SMDM CORE COURSE: INTRODUCTION TO COST-EFFECTIVENESS ANALYSIS
Course Type: Half Day
Course Level: Beginner
Overview: Health economics is the application of economic principles to healthcare, and cost-effectiveness analysis is the art and science of ‘smart shopping’ in healthcare. Many healthcare decision makers use cost-effectiveness analysis to inform their decisions in order to maximize value while staying within budget. This class will answer the WHO, WHERE, WHY, WHEN, WHAT, HOW questions related to cost-effectiveness analysis.
Background: These principles include (a) scarcity exists in healthcare; (b) scarcity forces choice; and (c) smart choices involve not paying more for something than it is worth (or more than is available in the budget). While these simple ideas seem trivial, they have profound consequences, especially in healthcare. Often, cost-effectiveness analysis is viewed in a less than favourable light by patients and physicians. This may be an inevitable consequence of the tension between economic reasoning designed to maximize society’s welfare and medical techniques designed to maximize an individual’s health outcome. As new treatments continue getting more expensive, healthcare decision makers will continue to use cost-effectiveness analysis to inform their decisions about how to spend scarce resources. Cost-effectiveness analysis offers a framework for an organized consideration of treatment options as we seek to balance the imperatives of treating disease without spending more than we should.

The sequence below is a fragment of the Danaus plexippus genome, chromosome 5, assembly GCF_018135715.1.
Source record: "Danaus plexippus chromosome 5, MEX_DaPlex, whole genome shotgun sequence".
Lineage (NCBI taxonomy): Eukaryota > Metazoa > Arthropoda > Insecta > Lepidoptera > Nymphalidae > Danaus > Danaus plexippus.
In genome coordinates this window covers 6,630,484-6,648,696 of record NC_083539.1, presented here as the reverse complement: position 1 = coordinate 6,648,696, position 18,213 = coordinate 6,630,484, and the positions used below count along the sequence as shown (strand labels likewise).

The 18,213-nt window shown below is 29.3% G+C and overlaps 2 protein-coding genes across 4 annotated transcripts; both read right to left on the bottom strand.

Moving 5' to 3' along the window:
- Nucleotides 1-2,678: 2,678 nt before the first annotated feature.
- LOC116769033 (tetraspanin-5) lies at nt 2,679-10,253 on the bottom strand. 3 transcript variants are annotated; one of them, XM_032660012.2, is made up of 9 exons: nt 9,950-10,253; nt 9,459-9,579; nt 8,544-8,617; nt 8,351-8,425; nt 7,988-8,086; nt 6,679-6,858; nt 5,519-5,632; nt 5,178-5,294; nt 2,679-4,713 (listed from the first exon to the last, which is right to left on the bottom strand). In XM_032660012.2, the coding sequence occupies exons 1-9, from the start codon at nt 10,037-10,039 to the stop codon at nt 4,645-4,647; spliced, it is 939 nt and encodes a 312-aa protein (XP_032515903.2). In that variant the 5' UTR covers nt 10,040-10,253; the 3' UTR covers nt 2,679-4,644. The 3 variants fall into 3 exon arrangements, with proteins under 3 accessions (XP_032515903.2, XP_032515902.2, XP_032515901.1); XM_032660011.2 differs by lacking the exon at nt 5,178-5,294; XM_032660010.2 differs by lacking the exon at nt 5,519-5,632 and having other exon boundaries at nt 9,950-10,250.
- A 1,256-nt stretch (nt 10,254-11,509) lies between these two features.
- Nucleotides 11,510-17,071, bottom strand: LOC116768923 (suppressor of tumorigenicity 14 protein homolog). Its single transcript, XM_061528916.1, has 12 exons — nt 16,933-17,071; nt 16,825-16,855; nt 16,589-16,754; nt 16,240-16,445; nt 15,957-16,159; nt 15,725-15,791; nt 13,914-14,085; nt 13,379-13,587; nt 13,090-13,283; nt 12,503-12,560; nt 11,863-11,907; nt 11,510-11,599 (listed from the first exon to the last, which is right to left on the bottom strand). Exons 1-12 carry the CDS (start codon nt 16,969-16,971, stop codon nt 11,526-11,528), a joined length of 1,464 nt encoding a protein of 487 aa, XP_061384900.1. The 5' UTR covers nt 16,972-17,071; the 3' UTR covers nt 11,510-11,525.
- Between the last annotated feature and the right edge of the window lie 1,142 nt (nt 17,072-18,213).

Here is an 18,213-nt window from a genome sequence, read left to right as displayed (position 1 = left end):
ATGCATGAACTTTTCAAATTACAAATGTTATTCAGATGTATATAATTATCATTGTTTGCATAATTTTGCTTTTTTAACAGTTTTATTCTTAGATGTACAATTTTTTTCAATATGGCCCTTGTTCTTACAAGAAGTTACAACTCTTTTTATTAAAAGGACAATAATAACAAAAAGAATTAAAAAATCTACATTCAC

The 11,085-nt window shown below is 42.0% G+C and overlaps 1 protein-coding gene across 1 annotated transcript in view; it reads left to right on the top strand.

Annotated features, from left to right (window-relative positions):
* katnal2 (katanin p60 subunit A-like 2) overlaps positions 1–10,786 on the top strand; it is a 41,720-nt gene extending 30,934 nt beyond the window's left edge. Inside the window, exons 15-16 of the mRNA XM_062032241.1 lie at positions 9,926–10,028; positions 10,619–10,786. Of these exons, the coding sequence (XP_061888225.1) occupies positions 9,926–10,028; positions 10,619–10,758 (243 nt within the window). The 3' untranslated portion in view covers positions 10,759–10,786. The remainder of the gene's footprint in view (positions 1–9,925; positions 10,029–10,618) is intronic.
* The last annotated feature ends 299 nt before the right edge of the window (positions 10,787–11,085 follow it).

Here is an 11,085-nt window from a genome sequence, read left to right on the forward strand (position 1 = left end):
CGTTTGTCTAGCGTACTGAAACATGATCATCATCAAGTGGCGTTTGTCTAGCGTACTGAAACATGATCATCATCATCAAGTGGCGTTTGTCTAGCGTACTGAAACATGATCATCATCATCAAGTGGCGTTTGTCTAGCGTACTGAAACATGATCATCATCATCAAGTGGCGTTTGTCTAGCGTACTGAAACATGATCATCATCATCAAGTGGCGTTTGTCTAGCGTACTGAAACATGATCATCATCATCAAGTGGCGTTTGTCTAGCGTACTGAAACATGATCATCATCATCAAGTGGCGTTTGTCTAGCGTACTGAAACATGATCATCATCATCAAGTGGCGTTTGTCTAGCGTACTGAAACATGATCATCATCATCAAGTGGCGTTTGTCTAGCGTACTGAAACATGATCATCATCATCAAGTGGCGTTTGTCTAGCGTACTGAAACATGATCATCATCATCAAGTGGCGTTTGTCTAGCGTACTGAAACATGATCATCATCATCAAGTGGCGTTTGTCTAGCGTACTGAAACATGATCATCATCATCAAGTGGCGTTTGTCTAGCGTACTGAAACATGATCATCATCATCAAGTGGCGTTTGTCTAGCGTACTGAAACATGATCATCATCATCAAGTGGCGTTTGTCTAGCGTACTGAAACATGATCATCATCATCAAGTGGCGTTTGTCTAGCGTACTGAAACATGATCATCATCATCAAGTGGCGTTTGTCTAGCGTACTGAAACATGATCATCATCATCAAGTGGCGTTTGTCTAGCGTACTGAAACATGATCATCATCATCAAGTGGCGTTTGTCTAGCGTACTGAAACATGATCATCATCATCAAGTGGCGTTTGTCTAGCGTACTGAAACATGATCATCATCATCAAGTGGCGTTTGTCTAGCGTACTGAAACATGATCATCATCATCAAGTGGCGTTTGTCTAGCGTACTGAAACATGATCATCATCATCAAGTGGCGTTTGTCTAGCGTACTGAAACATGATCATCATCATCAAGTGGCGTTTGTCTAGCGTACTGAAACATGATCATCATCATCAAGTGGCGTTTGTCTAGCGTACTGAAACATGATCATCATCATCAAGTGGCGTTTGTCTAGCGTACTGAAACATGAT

Format Requirements: This is an introductory level course; it is for individuals interested in developing their understanding of SMDM posters and presentations.
Description and Objectives: Our objective is that attendees will be able to explain more confidently what SMDM conference presenters have done, what they have found and what it means. We will practice identifying meaningful knowledge being conveyed in the four languages: Plain language, Math, Graph and Jargon. In addition, attendees will complete this class with the confidence to engage more thoroughly with the producers of economic evaluations meant to inform medical decision making. Lastly, we will review guidance documents featuring “best practices” for doing CEA.
Jeffrey S. Hoch, PhD
Keenan Research Centre of the Li Ka Shing Knowledge Institute of St. Michael's Hospital
Department of Health Policy Management and Evaluation, Faculty of Medicine